Housing construction starts leaped 6.8% in February and 22% compared with the same time a year ago. It’s the fastest building-growth rate since 2006, but the U.S. Census Bureau released the data within a day of the Fed raising the federal funds rate, reversing the central bank’s pandemic-stimulus stance – a move that all but ensures mortgage rates will continue the climb started in October.
Further complicating economic news in the past few days, the National Association of Homebuilders’ March measure of builder confidence slid for the third consecutive month to its lowest point since the Delta wave, and February’s numbers from the National Association of Realtors showed existing home sales dropped 7.2%.
Single-family housing construction starts jumped 5.7% in February to a 1.22 million seasonally adjusted annual rate. Robert Dietz, Ph.D., chief economist at the National Association of Home Builders (NAHB) suggests the surge demonstrates that “lack of resale inventory continues to support housing demand despite higher interest rates.”
Starts in the multifamily sector, which includes apartment buildings and condos, continued to gain ground, rising 9.3% to a 554,000 annual rate.
“Due to supply-chain effects, there are 152,000 single-family units authorized but not started construction—up 24.6% from a year ago,” says Dietz. “The February reading was a four-month high of such delayed starts.”
The number of building permits for new housing construction slipped 1.9%, with small declines for single-family and multifamily authorizations.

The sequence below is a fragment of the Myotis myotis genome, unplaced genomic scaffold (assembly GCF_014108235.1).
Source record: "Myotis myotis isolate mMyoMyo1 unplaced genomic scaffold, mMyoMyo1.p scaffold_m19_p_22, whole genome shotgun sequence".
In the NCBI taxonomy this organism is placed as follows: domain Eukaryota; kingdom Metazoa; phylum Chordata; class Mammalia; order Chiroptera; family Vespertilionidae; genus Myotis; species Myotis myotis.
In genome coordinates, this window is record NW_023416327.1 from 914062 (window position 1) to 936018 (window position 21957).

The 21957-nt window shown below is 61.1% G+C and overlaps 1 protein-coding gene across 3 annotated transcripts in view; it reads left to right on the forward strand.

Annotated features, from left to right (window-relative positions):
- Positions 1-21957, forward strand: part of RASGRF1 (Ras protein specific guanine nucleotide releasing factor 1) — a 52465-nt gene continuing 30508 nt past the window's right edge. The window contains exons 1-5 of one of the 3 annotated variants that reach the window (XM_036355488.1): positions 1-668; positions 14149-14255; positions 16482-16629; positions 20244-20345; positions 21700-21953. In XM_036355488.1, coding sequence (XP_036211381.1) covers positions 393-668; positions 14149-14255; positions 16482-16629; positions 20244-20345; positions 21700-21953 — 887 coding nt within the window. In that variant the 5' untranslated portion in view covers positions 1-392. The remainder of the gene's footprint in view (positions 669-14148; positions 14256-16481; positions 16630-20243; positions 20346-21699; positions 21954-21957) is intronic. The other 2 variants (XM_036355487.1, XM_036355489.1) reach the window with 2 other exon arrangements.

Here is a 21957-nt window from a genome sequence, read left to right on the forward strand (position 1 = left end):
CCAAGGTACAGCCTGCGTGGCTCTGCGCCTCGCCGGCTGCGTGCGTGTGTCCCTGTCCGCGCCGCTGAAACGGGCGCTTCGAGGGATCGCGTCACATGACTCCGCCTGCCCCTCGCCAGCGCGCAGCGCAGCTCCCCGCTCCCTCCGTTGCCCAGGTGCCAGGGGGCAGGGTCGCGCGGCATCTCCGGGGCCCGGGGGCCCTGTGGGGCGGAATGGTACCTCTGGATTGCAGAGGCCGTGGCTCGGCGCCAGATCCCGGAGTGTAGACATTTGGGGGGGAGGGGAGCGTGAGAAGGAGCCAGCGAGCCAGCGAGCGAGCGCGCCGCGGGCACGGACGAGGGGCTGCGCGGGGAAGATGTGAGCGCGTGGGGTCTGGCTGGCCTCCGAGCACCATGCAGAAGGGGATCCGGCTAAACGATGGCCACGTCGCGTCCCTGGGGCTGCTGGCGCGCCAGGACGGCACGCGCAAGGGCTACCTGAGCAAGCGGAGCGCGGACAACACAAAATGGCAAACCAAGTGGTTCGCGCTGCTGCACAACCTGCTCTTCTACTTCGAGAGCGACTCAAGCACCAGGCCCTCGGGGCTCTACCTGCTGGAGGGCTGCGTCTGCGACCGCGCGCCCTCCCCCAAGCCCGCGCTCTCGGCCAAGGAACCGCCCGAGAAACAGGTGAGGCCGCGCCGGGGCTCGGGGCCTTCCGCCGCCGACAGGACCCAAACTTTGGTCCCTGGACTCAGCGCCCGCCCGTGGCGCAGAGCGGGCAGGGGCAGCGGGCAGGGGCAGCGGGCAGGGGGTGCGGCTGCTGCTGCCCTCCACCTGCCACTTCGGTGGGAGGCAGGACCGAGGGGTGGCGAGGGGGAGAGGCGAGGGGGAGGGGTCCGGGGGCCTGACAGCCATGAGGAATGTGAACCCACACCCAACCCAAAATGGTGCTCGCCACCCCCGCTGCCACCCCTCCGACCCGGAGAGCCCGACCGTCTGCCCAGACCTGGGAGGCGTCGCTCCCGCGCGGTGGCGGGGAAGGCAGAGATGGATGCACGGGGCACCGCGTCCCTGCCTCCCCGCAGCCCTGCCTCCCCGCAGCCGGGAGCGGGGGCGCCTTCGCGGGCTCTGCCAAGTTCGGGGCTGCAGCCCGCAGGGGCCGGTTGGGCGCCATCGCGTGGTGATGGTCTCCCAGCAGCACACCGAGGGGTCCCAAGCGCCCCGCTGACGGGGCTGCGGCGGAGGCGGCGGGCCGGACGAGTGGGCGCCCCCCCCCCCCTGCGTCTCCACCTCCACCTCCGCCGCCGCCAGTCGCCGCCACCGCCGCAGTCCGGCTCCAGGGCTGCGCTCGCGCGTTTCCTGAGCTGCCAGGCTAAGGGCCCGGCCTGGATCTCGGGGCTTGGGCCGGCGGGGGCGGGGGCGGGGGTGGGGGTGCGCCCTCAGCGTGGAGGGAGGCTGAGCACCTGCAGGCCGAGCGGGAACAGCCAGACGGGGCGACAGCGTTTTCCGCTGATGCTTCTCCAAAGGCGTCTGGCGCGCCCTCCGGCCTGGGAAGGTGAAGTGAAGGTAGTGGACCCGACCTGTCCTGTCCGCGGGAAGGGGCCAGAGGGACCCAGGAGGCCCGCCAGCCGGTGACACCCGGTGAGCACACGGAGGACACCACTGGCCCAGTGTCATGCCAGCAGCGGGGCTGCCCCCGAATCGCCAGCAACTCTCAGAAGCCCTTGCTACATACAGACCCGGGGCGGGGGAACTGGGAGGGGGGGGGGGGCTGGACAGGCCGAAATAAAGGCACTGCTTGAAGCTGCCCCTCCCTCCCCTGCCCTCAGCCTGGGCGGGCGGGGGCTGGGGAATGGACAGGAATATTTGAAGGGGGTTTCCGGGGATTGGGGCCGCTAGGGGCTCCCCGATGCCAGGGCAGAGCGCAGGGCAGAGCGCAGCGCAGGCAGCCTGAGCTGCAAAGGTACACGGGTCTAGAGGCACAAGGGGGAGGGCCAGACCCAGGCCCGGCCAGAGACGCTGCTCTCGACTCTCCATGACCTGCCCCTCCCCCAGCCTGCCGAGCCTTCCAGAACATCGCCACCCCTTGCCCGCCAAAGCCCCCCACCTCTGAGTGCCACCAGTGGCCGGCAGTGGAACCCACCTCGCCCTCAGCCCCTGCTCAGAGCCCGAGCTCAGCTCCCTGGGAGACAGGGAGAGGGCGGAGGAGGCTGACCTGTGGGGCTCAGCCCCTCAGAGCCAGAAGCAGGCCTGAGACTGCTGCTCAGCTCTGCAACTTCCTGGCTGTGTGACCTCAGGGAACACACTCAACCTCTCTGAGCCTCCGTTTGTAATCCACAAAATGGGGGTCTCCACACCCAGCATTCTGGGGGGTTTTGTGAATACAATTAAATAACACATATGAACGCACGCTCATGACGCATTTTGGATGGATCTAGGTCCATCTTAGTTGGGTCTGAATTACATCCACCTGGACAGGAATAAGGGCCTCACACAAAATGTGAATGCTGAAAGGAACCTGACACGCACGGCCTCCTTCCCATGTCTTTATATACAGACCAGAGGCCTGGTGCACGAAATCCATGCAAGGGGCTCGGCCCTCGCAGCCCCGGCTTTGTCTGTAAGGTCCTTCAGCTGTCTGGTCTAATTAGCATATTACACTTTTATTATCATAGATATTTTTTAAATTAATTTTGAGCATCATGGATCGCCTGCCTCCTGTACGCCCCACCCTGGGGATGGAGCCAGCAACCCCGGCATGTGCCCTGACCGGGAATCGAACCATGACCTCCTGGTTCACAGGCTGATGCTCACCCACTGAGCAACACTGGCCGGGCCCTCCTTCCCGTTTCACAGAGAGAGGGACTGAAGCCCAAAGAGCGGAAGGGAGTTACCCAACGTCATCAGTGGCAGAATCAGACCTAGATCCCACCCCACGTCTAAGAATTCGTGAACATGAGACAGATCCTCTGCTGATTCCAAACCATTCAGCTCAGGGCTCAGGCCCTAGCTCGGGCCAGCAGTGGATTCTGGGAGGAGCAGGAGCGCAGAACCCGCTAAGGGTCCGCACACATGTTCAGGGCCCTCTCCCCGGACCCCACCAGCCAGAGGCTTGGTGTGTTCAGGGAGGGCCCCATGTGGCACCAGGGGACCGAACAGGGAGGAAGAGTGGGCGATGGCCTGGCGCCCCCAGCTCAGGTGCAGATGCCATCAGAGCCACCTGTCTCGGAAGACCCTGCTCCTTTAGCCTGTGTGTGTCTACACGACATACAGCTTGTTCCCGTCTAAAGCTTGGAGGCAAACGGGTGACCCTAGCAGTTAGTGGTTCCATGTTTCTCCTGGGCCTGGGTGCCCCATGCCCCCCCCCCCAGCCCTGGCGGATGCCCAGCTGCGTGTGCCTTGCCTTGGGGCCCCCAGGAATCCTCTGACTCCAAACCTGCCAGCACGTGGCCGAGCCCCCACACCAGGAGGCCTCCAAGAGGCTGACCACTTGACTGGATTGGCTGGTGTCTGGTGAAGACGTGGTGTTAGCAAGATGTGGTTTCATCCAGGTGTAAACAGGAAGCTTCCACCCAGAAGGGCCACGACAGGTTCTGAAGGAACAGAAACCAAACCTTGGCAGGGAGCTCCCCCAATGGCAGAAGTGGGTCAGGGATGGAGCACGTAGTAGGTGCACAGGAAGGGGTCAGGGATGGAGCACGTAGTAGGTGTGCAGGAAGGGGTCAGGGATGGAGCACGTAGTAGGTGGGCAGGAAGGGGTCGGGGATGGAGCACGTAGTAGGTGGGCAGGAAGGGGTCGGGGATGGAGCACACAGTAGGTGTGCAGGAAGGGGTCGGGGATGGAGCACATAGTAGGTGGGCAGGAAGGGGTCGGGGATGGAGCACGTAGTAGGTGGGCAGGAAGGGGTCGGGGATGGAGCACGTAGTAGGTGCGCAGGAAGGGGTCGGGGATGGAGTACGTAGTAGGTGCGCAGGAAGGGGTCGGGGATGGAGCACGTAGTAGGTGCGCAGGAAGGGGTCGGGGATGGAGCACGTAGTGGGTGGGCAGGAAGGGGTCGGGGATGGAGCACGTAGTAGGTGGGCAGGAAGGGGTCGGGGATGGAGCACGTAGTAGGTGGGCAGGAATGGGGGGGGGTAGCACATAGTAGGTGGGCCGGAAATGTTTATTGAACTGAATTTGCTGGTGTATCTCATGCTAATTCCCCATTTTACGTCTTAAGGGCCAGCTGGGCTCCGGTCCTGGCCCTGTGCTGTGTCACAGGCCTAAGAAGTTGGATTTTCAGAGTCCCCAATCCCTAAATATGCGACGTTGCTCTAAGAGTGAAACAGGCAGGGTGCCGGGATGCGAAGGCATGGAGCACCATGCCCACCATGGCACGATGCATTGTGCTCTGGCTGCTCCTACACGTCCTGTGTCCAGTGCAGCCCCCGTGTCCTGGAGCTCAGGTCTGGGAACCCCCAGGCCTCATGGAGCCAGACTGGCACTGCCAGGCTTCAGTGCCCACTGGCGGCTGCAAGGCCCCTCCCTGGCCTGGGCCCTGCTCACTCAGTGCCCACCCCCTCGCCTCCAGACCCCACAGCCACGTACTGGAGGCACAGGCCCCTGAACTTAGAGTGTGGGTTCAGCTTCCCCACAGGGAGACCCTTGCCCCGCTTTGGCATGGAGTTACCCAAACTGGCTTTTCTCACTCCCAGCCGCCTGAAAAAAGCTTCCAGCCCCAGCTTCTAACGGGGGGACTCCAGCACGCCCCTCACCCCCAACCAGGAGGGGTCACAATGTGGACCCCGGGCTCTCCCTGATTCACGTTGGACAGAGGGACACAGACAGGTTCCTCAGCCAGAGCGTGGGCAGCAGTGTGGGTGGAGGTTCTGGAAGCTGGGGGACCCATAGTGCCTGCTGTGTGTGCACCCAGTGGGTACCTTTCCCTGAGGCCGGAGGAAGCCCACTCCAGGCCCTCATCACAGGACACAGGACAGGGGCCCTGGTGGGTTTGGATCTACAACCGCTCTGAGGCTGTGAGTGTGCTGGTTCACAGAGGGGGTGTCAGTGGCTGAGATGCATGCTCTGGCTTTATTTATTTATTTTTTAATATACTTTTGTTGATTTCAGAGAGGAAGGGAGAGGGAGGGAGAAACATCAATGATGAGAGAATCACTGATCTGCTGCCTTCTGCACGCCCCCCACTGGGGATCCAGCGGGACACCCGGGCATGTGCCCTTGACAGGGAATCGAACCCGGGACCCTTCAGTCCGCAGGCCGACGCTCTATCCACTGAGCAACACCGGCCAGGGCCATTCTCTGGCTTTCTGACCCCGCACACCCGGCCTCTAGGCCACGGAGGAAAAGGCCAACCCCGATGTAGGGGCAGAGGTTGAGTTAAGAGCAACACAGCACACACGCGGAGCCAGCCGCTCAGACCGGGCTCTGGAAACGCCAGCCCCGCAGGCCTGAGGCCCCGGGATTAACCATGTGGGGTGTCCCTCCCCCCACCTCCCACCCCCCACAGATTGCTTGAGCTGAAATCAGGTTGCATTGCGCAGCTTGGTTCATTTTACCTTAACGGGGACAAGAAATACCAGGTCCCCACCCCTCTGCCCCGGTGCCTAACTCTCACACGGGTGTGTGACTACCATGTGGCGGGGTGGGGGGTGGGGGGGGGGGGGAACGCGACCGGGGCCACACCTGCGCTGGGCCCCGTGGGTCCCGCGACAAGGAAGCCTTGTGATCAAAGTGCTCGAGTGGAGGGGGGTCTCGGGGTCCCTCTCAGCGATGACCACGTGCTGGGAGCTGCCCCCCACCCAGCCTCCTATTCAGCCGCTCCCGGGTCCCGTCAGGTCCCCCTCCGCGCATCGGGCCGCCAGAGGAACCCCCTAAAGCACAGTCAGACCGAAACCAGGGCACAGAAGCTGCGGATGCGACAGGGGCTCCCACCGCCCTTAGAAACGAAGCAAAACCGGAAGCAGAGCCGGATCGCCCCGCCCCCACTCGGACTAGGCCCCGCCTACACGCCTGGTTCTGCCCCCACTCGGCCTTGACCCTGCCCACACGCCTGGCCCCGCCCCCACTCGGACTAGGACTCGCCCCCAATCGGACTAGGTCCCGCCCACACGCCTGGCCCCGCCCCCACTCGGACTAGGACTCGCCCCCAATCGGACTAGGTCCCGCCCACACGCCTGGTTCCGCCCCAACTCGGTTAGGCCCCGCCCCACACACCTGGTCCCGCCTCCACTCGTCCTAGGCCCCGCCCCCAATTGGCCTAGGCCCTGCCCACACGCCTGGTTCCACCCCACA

In March, single-family builder confidence decreased two points to a level of 79, according to the NAHB/Wells Fargo Housing Market Index (HMI). After peaking at a level of 90 in November 2020, builders have reported ongoing concerns over elevated lumber, OSB and other construction costs, as well as delays in obtaining building materials. NAHB’s forecast projects growing labor shortages as the unemployment rate trends lower in the quarters ahead. The March HMI also reported a notable drop in sales expectations six months out, a possible indication of growing demand-side concerns over higher interest rates, particularly now that the Fed has committed to tighten monetary policy.
On March 16, the Federal Open Market Committee (FOMC), the panel of Federal Reserve officials responsible for setting monetary policy, increased the federal funds rate by 0.25 percentage points to a range of 0.25% to 0.5%. TheHill.com explains that the federal funds rate is the benchmark interest rate banks charge on loans to each other and is used to set borrowing costs on credit cards, automobile loans and mortgages.
"The invasion of Ukraine by Russia is causing tremendous human and economic hardship. The implications for the U.S. economy are highly uncertain, but in the near term the invasion and related events are likely to create additional upward pressure on inflation and weigh on economic activity," according to the FOMC statement released with the funds-rate change.
“With appropriate firming in the stance of monetary policy, the Committee expects inflation to return to its 2% objective and the labor market to remain strong. In support of these goals, the Committee decided to raise the target range for the federal funds rate to 1/4 to 1/2 percent and anticipates that ongoing increases in the target range will be appropriate. In addition, the Committee expects to begin reducing its holdings of Treasury securities and agency debt and agency mortgage-backed securities at a coming meeting.”